Vic Keegan: the marvelous steeple of Bloomsbury Church

The magnificent Church of Nicholas Hawksmoor is best known for the unusual construction at the top, inspired by a wonder of the world

It’s easy to mistake St George’s Church in Bloomsbury Way for a spire with a church hanging below. Nicholas Hawksmoor’s English Baroque masterpiece, consecrated in 1730, was necessarily built in a cramped environment, as there were already buildings on either side. This is why from most of the approaches, and especially the British Museum, all you see is the spire until you get to the church itself.

But what an arrow! It is a building in its own right. His sculptures of lions and unicorns – two of each, all recent recreations of the originals measuring over three meters tall – represent the conflict between the Jacobites and the Crown. Far above them stands a statue of George – not Saint George, the founding father of the church, but King George I, the reigning monarch of the time.

The only statue of this King George in London, it almost looks like a product placement case, as it is very unusual to have a monarch atop a church, let alone one in a Roman toga overlapping an elongated pyramid above a mini -temple (photo below, left). Even Henry VIII did not think about it. Not surprisingly, Church commissioners were reluctant to pay for such frivolous work, but eventually gave in. It is distinctive to say the least.

Most people unknowingly stumble upon the arrow when looking at William Hogarth’s famous apocalyptic painting Gin Lane (1751). It is the image of a city in the process of imploding under the effects of cheap gin, thanks to the promotion of Dutch spirits by Guillaume d’Orange. But it also shows a silver lining in the background – yes, it’s St George’s spire.

Part of the church was built so that the ‘best’ could have a place of worship far from neighboring St Giles, which stood right in the middle of the settlement of which Gin Lane was a part. It was not a convenient place for the cars of the wealthy, which were flocking to the newly fashionable Bloomsbury to linger.

One of the many people who were fascinated by the Hawksmoor Spire was artist JMW Turner. He used his own drawings to illustrate the first perspective lecture he gave at the Royal Academy in January 1811, which dealt with the effect of viewing the arrow from the ground from different angles.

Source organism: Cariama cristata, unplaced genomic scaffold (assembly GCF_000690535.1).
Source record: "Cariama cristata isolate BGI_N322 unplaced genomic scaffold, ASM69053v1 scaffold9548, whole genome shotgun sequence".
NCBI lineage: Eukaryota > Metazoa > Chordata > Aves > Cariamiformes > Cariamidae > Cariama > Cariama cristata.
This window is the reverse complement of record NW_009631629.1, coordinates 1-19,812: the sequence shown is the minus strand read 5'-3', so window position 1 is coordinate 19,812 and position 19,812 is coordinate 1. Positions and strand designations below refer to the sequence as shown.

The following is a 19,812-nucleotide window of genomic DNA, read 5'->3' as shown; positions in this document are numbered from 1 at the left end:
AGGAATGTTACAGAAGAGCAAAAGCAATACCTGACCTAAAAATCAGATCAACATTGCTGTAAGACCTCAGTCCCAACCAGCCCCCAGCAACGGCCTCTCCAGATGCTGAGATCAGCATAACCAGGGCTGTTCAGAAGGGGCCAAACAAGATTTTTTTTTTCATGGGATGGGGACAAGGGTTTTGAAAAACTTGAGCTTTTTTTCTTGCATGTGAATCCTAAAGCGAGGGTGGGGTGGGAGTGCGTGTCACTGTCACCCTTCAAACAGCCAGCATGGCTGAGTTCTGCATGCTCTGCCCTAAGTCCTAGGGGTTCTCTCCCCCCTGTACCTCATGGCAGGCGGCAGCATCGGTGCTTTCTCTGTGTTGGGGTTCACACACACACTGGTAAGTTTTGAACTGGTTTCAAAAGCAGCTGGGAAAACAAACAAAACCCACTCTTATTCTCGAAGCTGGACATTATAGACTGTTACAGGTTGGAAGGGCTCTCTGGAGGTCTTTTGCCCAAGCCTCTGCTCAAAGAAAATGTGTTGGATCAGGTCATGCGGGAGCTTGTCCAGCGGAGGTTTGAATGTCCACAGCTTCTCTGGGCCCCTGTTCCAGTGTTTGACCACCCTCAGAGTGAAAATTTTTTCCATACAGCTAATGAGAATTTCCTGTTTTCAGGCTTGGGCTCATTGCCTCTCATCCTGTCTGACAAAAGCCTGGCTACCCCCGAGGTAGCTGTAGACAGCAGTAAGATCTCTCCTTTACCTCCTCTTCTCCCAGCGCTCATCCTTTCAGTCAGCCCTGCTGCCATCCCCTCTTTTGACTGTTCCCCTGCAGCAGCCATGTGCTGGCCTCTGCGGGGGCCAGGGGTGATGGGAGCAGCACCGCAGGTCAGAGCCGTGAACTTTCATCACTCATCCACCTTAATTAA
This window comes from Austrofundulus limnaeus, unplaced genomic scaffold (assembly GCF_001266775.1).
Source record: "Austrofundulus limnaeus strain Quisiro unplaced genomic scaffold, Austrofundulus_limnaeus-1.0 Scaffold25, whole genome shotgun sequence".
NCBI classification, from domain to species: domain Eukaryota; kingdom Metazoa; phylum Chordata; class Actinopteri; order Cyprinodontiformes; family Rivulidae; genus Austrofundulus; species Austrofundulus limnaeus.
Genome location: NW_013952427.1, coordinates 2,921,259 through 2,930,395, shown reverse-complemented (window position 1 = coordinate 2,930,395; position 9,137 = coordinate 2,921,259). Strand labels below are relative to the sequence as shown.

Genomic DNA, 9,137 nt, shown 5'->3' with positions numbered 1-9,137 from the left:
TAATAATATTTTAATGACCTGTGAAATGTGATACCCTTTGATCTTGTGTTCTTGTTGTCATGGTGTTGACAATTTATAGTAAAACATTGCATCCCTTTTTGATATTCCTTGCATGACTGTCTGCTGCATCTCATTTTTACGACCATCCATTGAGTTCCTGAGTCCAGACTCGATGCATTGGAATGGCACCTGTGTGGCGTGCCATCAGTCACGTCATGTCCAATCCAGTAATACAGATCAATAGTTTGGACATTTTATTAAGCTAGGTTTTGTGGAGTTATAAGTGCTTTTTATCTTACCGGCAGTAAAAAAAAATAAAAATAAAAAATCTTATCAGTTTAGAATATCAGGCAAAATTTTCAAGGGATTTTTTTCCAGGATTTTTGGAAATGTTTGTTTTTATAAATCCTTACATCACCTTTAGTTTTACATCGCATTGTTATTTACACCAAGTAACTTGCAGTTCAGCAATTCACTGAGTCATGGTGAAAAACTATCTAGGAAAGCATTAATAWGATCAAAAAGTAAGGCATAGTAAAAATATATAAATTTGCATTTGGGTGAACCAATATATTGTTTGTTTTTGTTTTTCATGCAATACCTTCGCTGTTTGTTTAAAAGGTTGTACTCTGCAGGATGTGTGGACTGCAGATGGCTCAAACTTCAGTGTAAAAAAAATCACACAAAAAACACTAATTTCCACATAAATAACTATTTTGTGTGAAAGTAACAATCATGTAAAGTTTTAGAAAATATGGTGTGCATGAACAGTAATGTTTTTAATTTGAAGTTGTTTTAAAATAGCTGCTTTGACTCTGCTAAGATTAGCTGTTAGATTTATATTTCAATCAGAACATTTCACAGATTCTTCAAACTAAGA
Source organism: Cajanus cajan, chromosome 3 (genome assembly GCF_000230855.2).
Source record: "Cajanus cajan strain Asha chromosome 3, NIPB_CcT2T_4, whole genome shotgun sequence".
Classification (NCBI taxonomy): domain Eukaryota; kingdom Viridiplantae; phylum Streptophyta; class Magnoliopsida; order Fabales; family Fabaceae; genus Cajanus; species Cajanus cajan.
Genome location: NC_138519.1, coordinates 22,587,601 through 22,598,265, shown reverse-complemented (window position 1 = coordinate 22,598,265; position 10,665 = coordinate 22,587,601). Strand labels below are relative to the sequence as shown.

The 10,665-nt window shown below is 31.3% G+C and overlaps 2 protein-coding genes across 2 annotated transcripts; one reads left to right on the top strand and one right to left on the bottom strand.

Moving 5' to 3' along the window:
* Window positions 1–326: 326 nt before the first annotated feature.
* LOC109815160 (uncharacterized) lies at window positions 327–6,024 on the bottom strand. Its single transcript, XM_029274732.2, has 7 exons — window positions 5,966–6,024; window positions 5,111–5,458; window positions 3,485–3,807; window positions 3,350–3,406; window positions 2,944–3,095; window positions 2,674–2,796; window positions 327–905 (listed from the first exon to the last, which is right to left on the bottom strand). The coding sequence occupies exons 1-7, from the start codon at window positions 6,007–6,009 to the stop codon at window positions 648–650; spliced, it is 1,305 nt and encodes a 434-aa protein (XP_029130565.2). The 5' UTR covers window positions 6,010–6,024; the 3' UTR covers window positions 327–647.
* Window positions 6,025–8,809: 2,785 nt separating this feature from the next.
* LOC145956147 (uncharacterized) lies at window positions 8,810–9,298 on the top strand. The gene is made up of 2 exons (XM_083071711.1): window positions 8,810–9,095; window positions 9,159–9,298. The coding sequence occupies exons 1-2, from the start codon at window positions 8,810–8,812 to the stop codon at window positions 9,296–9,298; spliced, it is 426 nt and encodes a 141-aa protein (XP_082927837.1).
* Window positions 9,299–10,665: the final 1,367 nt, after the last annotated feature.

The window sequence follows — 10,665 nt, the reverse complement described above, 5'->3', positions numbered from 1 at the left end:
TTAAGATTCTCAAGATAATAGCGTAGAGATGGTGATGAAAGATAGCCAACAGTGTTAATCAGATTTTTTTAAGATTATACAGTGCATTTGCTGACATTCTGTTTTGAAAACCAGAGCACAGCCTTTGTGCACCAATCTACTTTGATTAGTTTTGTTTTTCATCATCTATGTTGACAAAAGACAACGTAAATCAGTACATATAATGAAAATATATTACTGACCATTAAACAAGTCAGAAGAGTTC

Hawksmoor dug into an escape past with this arrow. It is based on one of the Seven Wonders of the World, King Mausoleum’s Mausoleum at Halicarnassus in Turkey, or at least on the description of Pliny the Elder. The 140-foot-tall building was not finished when Halicarnassus died, but sculptors and masons continued to complete the work. It dominated the surrounding area for around seventeen centuries until a series of earthquakes in the 13th century destroyed it. But it survived in name, as Mausolous became the generic name for grandiose memorials or mausoleums.

What is less well known is that this wonder of the world also lives in a very physical sense just a few hundred yards from Hawksmoor Church. That’s because, by chance or psychogeography – take your pick – huge statues from the mausoleum (above, right) ended up in the British Museum, which opened just 30 years after St George’s.

Main photograph by Tony Hisgett. Photo of the statues of the Mausolus mausoleum by Vic Keegan.

This article is the third of 25 articles written by Vic Keegan on places of historic interest in Holborn, Farringdon, Clerkenwell, Bloomsbury and St Giles, kindly supported by the Central District Alliance Business Improvement District, which serves these areas. The London Policy on “Supported Content” can be read here.

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